Joseph Safra

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Joseph Safra
Born(1938-09-01)1 September 1938[1]
Beirut, Lebanon[2]
Died10 December 2020 (aged 82)
São Paulo, Brazil
NationalityLebanese
Brazilian[3]
OrganizationSafra Group
Known forThe richest banker in the world[4]
Net worthUS$22.8 billion (August 2020)[5]
Spouse(s)Vicky Sarfati
Children4[5]
Parent(s)Jacob Safra
Esther Safra
RelativesMoise Safra (brother)
Edmond Safra (brother)

Joseph Safra (Arabic: يوسف صفرا‎‎; 1 September 1938 – 10 December 2020) was a Swiss-based Lebanese Brazilian[6] banker and billionaire businessman, who ran the Brazilian banking and investment empire, Safra Group.[7][8] He was the chairman of all Safra companies, among them Safra National Bank of New York and Banco Safra headquartered in São Paulo, Brazil.[5] On August 2020, Forbes reported Safra's estimated net worth at US$22.8 billion, the 52nd richest person in the world and richest in Brazil.[5]

Early life[edit]

Joseph Safra was born and raised in Beirut, Lebanon[3][9][10] to a family of Sephardic Jewish background originally from Lebanon and Aleppo with banking connections back to Ottoman times.[11][12][13] The family's history in banking originated with caravan trade between Aleppo, Beirut, Alexandria, and Istanbul during the Ottoman Empire.[14]

The Safra family moved to Brazil in 1952.[15]

Career[edit]

In 1955, Joseph's 23-year-old brother, Edmond Safra, and his father, Jacob Safra, started working in Brazil by financing assets in São Paulo. However soon, Edmond Safra separated from his brothers Joseph and Moise and headed to New York City where he founded the Republic National Bank of New York (which he later sold to HSBC in 1999 and donated most of his money to the Edmond Safra Foundation). Joseph Safra founded Banco Safra in 1955 and today it is reportedly the 6th largest private bank in Brazil. In 2006, Joseph Safra acquired the remaining shares of Banco Safra from his brother Moise Safra.[16] He remained the chairman of the Safra Group, offering banking services throughout Europe, North America, and South America, until the end of his life.[17]

Property[edit]

In 2013, Joseph Safra's family acquired more than a dozen properties in the United States, primarily in New York City. They also own a portfolio of commercial real estate in Brazil.[18]

In 2014, Safra paid more than £700 million to buy The Gherkin, one of the most distinctive towers in the City of London.[19] He proposed to build the Tulip, a skyscraper in London, but the city's mayor rejected it in 2019.[20] He founded the Jewish Brazilian school of Beit Yaacov in 2001.[citation needed]

Business holdings[edit]

Personal life[edit]

Safra used to live in Geneva, Switzerland.[5]

He had four children: Jacob J. Safra, Esther Safra [pt] (married to Carlos Dayan [pt], son of Sasson Dayan), Alberto J. Safra, David J. Safra.[22] Jacob is responsible for all international operations outside of Brazil while David and Alberto, manage Banco Safra in Brazil.[22]

Joseph Safra died on 10 December 2020 in São Paulo at the age of 82.[14][23] He had Parkinson's Disease.[24]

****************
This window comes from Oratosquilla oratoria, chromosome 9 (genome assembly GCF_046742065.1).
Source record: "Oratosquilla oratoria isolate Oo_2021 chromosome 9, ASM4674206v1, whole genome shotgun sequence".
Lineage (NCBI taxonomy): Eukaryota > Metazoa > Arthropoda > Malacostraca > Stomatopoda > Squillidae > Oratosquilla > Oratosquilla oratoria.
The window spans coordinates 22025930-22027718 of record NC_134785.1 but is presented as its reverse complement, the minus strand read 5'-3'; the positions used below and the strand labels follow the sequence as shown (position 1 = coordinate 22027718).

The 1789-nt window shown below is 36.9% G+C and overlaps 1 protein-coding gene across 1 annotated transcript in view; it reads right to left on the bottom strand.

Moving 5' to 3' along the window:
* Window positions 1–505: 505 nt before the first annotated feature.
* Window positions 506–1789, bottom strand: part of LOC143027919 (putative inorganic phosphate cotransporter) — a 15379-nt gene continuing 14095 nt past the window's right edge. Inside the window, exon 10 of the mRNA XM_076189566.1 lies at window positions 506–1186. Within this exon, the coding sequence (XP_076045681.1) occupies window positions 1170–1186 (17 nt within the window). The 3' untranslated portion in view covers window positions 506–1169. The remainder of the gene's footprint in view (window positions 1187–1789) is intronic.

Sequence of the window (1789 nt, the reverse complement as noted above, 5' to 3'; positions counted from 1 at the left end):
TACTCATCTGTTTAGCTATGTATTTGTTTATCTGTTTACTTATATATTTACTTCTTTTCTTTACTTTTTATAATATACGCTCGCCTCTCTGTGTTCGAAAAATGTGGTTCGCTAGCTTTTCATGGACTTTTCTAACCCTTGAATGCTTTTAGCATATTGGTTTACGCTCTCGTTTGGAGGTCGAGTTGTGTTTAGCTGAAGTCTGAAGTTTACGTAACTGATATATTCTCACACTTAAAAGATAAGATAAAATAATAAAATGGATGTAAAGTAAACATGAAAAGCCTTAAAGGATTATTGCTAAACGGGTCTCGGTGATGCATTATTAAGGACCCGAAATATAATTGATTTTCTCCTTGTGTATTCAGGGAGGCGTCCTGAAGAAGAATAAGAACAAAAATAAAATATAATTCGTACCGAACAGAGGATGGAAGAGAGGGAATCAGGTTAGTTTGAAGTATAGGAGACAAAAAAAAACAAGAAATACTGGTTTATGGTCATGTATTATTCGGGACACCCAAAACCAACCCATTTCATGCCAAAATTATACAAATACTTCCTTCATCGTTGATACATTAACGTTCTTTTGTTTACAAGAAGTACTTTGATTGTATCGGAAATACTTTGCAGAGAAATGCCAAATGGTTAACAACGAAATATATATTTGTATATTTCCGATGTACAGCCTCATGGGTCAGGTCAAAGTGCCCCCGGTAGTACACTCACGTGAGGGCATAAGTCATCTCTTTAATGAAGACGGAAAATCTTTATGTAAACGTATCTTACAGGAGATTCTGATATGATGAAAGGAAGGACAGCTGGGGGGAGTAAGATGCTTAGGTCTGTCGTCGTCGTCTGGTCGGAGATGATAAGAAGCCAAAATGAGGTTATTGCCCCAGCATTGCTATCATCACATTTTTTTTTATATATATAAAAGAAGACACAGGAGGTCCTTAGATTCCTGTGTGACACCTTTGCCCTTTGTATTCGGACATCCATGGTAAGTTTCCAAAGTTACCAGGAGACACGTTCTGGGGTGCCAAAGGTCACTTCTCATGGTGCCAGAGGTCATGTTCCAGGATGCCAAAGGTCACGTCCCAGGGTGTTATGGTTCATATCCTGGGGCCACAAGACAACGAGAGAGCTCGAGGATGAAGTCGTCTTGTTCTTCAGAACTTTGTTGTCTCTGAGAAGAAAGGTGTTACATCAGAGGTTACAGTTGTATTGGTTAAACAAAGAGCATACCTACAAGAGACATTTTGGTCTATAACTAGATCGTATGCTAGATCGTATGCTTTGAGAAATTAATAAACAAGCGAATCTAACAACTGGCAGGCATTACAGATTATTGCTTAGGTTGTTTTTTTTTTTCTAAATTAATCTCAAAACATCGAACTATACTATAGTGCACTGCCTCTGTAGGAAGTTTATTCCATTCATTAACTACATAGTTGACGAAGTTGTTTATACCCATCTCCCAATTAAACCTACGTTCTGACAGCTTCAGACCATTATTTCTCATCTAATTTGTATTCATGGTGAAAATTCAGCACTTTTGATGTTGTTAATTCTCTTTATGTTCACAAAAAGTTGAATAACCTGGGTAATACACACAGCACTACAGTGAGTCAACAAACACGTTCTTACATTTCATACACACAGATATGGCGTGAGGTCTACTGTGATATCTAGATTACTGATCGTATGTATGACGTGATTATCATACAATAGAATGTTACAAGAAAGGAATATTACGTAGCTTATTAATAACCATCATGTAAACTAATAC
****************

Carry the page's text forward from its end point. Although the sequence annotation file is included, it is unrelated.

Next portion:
See also[edit]

References[edit]

  1. ^ "The Safra Dynasty: The Mysterious Family of the Richest Banker in the World". businessinsider.com. Retrieved 17 August 2018.
  2. ^ 'Joseph Safra (1956) and Joseph Safra (1956), information from the National Archives, Rio de Janeiro. Scan of Joseph Safra's Brazilian entry visa on 1956 on familysearch.org
  3. ^ a b Joseph Safra (1956) and Joseph Safra (1956), information from the National Archives, Rio de Janeiro. Scan of Joseph Safra's Brazilian entry visa on 1956 on familysearch.org
  4. ^ "Jewish philanthropist becomes Brazil's richest person".
  5. ^ a b c d e "Forbes profile: Joseph Safra". Forbes. Retrieved 14 August 2020.
  6. ^ Joseph Safra (1956) and Joseph Safra (1956), information from the National Archives, Rio de Janeiro. Scan of Joseph Safra's Brazilian entry visa on 1954 on familysearch.org
  7. ^ "Joseph Safra". Forbes. Retrieved 8 February 2019.
  8. ^ "Bloomberg Billionaires Index – Joseph Safra". www.bloomberg.com. Retrieved 8 February 2019.
  9. ^ "Bloomberg Billionaires Index – Joseph Safra". Retrieved 24 April 2019 – via www.bloomberg.com.
  10. ^ arielhauter. "Joseph Safra -". ARTnews. Retrieved 24 April 2019.
  11. ^ Kasmira Jefford, Gherkin bought by Safra Group: Meet the Brazilian-Lebanese billionaire behind the £700m deal. City A.M., 11 November 2014
  12. ^ "Meet Joseph Safra, The Richest Banker on the Planet". Business Insider.
  13. ^ New York Times: "INTERNATIONAL BUSINESS; The Safras of Brazil: Banking, Faith and Security" By SIMON ROMERO 8 December 1999
  14. ^ a b "Financier Joseph Safra, Brazil's richest man, dies at 82". Reuters. Retrieved 11 December 2020.
  15. ^ Marques, Felipe (14 December 2020). "The death of world's richest banker thrusts heirs into spotlight". The Sydney Morning Herald. Retrieved 17 December 2020.
  16. ^ Reuters Staff (10 December 2020). "Financier Joseph Safra, Brazil's richest man, dies at 82". Reuters. Retrieved 13 December 2020.
  17. ^ "Private Banker Joseph Y. Safra Dies". finews.com. 10 December 2020. Retrieved 13 December 2020.
  18. ^ "Joseph Safra". Forbes. Retrieved 13 March 2017.
  19. ^ "Safra snaps up the Gherkin for £726m". www.ft.com. Retrieved 13 March 2017.
  20. ^ a b c d e Dolan, Kerry A. (10 December 2020). "Brazil's Joseph Safra, World's Richest Banker, Dies At Age 82". Forbes. Retrieved 13 December 2020.
  21. ^ "Joseph Safra: World's richest banker dies at 82". DW. AFP. 10 December 2020. Retrieved 13 December 2020.
  22. ^ a b "Court Accepts Charges Against Brazil Banker Joseph Safra". Jewish Voice. 27 April 2016.
  23. ^ "Joseph Safra, homem mais rico do Brasil, morre em SP aos 82 anos". G1 (in Portuguese).
  24. ^ "Jewish-Brazilian Joseph Safra is The World's Wealthiest Banker, Forbes – Jewish Business News". jewishbusinessnews.com. Retrieved 17 December 2020.

External links[edit]